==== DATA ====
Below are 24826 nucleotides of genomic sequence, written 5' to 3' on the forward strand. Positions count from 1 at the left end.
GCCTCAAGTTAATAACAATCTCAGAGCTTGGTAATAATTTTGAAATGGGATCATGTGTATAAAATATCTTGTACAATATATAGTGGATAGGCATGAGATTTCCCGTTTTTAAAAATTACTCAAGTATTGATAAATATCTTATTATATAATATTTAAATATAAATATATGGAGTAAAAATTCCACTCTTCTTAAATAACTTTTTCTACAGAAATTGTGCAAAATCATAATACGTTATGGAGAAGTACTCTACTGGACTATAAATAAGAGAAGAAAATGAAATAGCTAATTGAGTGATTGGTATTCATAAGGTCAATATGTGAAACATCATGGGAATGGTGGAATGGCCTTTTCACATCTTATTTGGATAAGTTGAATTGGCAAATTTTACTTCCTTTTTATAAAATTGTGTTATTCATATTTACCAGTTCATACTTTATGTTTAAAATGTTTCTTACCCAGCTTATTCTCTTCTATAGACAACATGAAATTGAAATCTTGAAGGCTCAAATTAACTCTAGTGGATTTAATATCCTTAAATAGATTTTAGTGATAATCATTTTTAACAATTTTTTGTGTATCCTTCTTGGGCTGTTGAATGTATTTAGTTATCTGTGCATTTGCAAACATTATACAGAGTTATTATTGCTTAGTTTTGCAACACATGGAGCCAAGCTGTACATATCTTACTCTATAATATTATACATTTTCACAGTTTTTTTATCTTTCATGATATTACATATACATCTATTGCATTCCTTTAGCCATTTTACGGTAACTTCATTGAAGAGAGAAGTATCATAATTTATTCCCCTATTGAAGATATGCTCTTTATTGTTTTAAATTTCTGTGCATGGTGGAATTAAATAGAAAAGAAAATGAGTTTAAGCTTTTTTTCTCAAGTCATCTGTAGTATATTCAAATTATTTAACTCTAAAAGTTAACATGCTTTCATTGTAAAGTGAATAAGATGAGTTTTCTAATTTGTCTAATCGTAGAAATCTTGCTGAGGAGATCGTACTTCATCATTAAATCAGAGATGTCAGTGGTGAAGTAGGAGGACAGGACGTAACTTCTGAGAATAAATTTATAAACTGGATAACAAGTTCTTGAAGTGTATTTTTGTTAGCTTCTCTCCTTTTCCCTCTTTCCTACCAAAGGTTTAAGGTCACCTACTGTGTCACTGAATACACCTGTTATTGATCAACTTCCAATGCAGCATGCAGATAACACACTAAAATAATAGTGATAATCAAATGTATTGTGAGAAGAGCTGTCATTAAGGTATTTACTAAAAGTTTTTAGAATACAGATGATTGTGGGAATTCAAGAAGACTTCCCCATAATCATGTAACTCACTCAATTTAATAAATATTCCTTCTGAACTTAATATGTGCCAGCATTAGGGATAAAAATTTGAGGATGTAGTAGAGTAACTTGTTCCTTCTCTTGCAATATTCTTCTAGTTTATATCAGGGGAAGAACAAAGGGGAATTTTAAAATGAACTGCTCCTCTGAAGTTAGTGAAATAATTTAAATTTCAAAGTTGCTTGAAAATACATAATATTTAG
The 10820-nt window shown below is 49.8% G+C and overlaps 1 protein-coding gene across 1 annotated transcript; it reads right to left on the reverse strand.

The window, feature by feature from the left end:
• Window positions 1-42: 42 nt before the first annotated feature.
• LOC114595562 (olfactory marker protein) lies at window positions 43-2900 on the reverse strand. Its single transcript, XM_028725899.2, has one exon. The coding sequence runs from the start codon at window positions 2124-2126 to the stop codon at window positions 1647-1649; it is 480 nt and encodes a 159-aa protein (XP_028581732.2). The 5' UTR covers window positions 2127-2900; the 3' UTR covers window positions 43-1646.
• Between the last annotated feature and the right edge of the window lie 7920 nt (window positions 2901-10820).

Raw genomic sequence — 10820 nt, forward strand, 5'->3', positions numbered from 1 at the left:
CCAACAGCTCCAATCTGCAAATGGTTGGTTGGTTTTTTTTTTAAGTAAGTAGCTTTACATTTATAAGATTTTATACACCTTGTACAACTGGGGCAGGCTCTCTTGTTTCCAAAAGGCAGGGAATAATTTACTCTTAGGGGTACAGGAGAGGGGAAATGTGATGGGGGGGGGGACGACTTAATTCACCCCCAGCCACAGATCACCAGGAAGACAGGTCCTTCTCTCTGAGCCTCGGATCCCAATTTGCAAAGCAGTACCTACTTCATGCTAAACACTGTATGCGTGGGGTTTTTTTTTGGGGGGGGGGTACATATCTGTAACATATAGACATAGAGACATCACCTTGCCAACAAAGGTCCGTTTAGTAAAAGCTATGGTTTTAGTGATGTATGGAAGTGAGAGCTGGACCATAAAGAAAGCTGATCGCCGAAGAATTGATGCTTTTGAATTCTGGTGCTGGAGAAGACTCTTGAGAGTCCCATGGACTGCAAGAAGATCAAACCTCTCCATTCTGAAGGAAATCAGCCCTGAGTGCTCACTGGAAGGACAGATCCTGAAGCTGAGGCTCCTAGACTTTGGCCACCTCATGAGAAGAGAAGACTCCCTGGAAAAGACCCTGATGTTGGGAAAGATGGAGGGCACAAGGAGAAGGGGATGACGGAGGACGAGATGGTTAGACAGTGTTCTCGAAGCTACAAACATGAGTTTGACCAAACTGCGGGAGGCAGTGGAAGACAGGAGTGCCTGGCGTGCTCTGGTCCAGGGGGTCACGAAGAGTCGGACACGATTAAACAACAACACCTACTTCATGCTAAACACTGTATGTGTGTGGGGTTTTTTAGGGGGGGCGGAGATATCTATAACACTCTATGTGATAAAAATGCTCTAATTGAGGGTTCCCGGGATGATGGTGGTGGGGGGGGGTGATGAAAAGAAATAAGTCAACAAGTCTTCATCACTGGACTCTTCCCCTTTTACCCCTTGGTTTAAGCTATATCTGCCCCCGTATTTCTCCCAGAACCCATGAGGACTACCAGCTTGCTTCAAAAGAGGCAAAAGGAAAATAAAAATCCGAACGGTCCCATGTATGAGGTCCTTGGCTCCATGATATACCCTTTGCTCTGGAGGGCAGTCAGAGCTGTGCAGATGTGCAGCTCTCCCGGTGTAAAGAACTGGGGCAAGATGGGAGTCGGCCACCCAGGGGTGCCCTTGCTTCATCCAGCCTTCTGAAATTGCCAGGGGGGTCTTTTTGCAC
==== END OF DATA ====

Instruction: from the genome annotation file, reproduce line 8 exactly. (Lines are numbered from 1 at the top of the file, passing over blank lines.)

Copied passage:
Raw genomic sequence — 10820 nt, forward strand, 5'->3', positions numbered from 1 at the left: